Sound Transit board members make their way toward the Ruth Fisher Boardroom at Union Station for a vote. (Doug Trumm)

Sound Transit is in the midst of its budget season when agency policymakers decide on priorities for next year and manage the agency’s long-term financial plan.

By and large, the proposed budget is sticking to the nuts and bolts of running a transit agency. That means funding transit service, reinvesting in facilities and assets, and putting dollars toward capital expansions and new programs. The opening of some big light rail projects next year and emerging priorities and projects are also embedded in the budget. Total revenues next year are forecasted to come in around $2.9 billion with expenditures just under $3 billion — $1.9 billion of which will be dedicated to capital expansion.

The agency is forecasting some headwinds in the long-range financial plan. Tax receipts seem to be on the up and up, but the agency is seeing significant financial pressures from higher program costs and lower-than-projected fare revenue.

Tax and grant revenue is up

Through 2046, Sound Transit projects modest growth in the sales tax revenue, which it projects will rise by $2.1 billion (2.6%) while the motor vehicle excise tax ($250 million) and rental car tax ($26 million) are projected to bring in a bit more than originally expected. Interest earnings have risen by a healthy $333 million.

Grants, Sound Transit’s third biggest source of funding, are also projected to slightly increase. Since the spring update, the agency is now projecting an additional $117 million from the funding source. That’s mostly due to higher federal appropriations for the Lynnwood and Federal Way Link Extensions. Grants have been a relative bright spot for the agency’s financial picture. Sound Transit has already secured about 25% of grants expected during the life of the financial plan.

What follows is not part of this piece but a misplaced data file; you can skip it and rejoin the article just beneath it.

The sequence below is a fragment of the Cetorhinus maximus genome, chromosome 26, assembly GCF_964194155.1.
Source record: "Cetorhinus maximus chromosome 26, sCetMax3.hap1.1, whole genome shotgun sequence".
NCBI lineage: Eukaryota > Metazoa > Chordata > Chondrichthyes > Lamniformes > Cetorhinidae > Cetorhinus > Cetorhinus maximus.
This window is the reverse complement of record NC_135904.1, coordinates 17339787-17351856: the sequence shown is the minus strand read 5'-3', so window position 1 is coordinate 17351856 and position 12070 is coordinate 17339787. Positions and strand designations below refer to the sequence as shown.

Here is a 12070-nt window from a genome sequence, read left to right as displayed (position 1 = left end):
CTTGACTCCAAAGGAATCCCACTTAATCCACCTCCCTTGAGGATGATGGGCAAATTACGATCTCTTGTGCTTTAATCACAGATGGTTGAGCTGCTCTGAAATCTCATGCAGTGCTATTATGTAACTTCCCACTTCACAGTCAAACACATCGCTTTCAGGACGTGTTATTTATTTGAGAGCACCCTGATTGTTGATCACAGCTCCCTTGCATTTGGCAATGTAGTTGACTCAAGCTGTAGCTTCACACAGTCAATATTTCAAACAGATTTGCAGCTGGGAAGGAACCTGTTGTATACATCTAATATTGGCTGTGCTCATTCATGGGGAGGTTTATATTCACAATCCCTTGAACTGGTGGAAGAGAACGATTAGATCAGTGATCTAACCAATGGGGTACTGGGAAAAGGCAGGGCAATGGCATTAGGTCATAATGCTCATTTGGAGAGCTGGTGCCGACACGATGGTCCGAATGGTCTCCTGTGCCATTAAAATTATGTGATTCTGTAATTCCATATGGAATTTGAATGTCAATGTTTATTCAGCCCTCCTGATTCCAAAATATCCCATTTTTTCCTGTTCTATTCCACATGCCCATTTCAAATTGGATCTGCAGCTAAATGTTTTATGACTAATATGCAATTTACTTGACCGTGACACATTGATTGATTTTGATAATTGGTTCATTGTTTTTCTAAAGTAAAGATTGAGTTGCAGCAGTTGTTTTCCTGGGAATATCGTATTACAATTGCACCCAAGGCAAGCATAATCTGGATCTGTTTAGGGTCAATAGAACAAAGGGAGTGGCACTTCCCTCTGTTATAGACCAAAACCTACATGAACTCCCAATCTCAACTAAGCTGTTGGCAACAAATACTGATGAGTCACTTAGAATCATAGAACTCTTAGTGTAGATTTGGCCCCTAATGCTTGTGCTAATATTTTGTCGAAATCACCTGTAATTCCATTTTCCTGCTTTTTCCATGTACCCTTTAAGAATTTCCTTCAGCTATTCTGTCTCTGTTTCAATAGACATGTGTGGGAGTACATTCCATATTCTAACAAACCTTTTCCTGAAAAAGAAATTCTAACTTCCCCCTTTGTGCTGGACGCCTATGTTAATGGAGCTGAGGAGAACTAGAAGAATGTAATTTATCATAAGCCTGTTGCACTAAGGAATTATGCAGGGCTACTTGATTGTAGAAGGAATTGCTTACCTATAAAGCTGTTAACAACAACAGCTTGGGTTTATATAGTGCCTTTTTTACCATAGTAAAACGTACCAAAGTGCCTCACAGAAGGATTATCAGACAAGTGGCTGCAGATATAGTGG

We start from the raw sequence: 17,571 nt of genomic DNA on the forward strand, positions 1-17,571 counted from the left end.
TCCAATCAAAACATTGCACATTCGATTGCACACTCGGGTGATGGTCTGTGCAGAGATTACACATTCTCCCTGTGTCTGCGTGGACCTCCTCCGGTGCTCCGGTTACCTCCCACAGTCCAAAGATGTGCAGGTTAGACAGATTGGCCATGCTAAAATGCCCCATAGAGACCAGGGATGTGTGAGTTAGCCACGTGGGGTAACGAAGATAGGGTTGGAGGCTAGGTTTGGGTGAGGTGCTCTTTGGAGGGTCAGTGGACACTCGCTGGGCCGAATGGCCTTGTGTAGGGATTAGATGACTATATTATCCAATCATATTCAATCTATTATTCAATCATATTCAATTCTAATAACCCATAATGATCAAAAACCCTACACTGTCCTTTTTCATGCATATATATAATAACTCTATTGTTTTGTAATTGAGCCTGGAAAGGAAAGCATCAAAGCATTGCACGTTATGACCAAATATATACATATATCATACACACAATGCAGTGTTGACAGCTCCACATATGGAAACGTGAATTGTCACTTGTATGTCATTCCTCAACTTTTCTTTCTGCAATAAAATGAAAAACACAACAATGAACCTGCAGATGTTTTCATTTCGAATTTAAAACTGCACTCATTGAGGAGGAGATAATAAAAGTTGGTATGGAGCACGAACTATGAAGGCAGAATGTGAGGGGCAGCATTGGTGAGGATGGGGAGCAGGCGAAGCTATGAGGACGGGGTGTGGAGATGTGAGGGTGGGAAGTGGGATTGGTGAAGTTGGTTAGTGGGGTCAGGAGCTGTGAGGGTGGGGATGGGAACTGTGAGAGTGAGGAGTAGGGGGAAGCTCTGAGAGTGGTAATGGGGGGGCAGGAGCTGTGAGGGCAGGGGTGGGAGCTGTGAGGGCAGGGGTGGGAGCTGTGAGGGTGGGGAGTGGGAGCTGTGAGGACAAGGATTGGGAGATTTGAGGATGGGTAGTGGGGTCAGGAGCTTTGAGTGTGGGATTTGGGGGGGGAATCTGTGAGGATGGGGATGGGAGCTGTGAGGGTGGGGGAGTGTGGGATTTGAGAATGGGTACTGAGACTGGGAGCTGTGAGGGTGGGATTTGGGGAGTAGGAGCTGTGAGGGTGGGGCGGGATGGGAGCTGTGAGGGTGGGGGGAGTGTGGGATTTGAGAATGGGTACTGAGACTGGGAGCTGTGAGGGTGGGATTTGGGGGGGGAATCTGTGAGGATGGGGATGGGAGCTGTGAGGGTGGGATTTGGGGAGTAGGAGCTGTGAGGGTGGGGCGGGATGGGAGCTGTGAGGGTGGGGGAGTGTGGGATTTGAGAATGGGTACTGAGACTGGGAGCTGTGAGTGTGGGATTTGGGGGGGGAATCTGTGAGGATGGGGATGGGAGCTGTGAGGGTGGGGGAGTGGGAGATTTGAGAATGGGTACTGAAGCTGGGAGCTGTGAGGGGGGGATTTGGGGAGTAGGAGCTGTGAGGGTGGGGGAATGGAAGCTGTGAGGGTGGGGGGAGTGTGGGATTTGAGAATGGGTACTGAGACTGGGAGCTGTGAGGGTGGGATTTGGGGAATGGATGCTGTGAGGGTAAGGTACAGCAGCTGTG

Big ticket grants that the agency has already received include Federal Full Funding Agreement grants totaling about $1.2 billion for the Lynnwood Link Extension and $790 million for the Federal Way Link Extension. Other special formula grants during the pandemic reached $895 million.

Overall, Sound Transit’s financial plan anticipates $148.1 billion in revenues between 2017 and 2046. The funding mix is broken up as follows:

Revenue Source$ of Plan% of Plan
Taxes$93.7 billion63.3%
Grants$15.3 billion10.3%
Fares$5.5 billion3.7%
Bonds and Loans$31.9 billion21.5%
Interest$1.1 billion0.7%
Other$0.6 billion0.4%
Total$148.1 billion100%

Fare revenue is trending down

In contrast, fares are an area of the financial plan that has seen big decreases.

Since the spring update, projected fare revenues have fallen another 14.5%. That’s a reduction of $931 million from $6.4 billion $5.5 billion over a relatively short period. The agency assumed in 2019 that fares would make up $9.5 billion over the life of the financial plan, however, the combination of pandemic era ridership impacts and persistently low fare payment rates on Link (assumed at around 55% right now) in the post-pandemic era have greatly reduced fare revenue assumptions. Sound Transit hopes to increase fare payment rates on Link by 5% per year until reaching 75% in 2029.

But other factors may also influence how fares perform as a revenue source. Sound Transit has been studying fare gates, which, if implemented, could improve finances. Meanwhile, the agency is considering Link fare changes, which could increase or decrease revenues, depending upon what fare strategy is selected.

Revenues are falling in several other ways, too. The agency expects to contribute $270 million less (15.9%) to reserve funds because of a change in practices, and other revenues are projected to fall by $100 million because of a change in ORCA transit pass reimbursements.

Numerous cost drivers are straining the financial plan